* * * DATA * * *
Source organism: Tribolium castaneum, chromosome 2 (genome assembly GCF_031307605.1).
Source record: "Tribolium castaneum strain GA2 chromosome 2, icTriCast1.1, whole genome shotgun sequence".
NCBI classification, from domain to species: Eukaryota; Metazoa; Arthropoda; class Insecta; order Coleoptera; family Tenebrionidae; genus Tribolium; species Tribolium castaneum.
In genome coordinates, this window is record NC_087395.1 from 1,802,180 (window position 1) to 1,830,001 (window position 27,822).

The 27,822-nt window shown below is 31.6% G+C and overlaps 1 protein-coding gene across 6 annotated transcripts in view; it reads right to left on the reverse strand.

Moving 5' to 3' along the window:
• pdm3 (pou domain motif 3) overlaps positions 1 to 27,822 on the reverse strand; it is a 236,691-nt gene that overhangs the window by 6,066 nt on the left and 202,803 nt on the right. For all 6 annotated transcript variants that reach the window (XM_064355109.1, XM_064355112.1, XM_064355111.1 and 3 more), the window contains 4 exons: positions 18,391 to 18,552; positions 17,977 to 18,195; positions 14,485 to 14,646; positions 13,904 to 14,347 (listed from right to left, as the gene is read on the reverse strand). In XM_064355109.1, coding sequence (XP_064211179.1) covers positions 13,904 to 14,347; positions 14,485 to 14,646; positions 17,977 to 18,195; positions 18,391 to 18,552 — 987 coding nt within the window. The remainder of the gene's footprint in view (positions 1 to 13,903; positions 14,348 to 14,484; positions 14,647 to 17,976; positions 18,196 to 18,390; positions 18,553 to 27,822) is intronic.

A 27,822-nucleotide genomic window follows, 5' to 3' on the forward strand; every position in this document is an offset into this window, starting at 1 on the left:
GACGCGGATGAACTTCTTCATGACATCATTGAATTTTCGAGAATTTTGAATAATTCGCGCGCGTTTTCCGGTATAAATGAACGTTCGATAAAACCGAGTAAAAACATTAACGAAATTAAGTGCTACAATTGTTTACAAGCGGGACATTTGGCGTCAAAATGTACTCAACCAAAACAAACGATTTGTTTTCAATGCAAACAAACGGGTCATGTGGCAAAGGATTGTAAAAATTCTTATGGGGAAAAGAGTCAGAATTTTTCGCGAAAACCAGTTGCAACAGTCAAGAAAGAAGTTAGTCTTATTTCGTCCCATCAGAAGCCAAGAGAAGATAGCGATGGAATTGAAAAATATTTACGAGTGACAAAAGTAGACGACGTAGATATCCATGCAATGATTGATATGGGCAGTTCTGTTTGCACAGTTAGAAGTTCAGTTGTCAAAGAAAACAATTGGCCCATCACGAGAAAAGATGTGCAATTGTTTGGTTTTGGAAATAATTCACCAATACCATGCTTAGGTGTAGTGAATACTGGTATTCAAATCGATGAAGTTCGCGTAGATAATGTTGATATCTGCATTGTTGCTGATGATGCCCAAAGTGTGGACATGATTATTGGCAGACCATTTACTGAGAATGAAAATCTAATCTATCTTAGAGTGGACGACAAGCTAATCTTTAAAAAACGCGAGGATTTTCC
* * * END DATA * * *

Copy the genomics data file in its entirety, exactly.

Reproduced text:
Source organism: Tribolium castaneum, chromosome 2 (genome assembly GCF_031307605.1).
Source record: "Tribolium castaneum strain GA2 chromosome 2, icTriCast1.1, whole genome shotgun sequence".
NCBI classification, from domain to species: Eukaryota; Metazoa; Arthropoda; class Insecta; order Coleoptera; family Tenebrionidae; genus Tribolium; species Tribolium castaneum.
In genome coordinates, this window is record NC_087395.1 from 1,802,180 (window position 1) to 1,830,001 (window position 27,822).

The 27,822-nt window shown below is 31.6% G+C and overlaps 1 protein-coding gene across 6 annotated transcripts in view; it reads right to left on the reverse strand.

Moving 5' to 3' along the window:
• pdm3 (pou domain motif 3) overlaps positions 1 to 27,822 on the reverse strand; it is a 236,691-nt gene that overhangs the window by 6,066 nt on the left and 202,803 nt on the right. For all 6 annotated transcript variants that reach the window (XM_064355109.1, XM_064355112.1, XM_064355111.1 and 3 more), the window contains 4 exons: positions 18,391 to 18,552; positions 17,977 to 18,195; positions 14,485 to 14,646; positions 13,904 to 14,347 (listed from right to left, as the gene is read on the reverse strand). In XM_064355109.1, coding sequence (XP_064211179.1) covers positions 13,904 to 14,347; positions 14,485 to 14,646; positions 17,977 to 18,195; positions 18,391 to 18,552 — 987 coding nt within the window. The remainder of the gene's footprint in view (positions 1 to 13,903; positions 14,348 to 14,484; positions 14,647 to 17,976; positions 18,196 to 18,390; positions 18,553 to 27,822) is intronic.

A 27,822-nucleotide genomic window follows, 5' to 3' on the forward strand; every position in this document is an offset into this window, starting at 1 on the left:
GACGCGGATGAACTTCTTCATGACATCATTGAATTTTCGAGAATTTTGAATAATTCGCGCGCGTTTTCCGGTATAAATGAACGTTCGATAAAACCGAGTAAAAACATTAACGAAATTAAGTGCTACAATTGTTTACAAGCGGGACATTTGGCGTCAAAATGTACTCAACCAAAACAAACGATTTGTTTTCAATGCAAACAAACGGGTCATGTGGCAAAGGATTGTAAAAATTCTTATGGGGAAAAGAGTCAGAATTTTTCGCGAAAACCAGTTGCAACAGTCAAGAAAGAAGTTAGTCTTATTTCGTCCCATCAGAAGCCAAGAGAAGATAGCGATGGAATTGAAAAATATTTACGAGTGACAAAAGTAGACGACGTAGATATCCATGCAATGATTGATATGGGCAGTTCTGTTTGCACAGTTAGAAGTTCAGTTGTCAAAGAAAACAATTGGCCCATCACGAGAAAAGATGTGCAATTGTTTGGTTTTGGAAATAATTCACCAATACCATGCTTAGGTGTAGTGAATACTGGTATTCAAATCGATGAAGTTCGCGTAGATAATGTTGATATCTGCATTGTTGCTGATGATGCCCAAAGTGTGGACATGATTATTGGCAGACCATTTACTGAGAATGAAAATCTAATCTATCTTAGAGTGGACGACAAGCTAATCTTTAAAAAACGCGAGGATTTTCC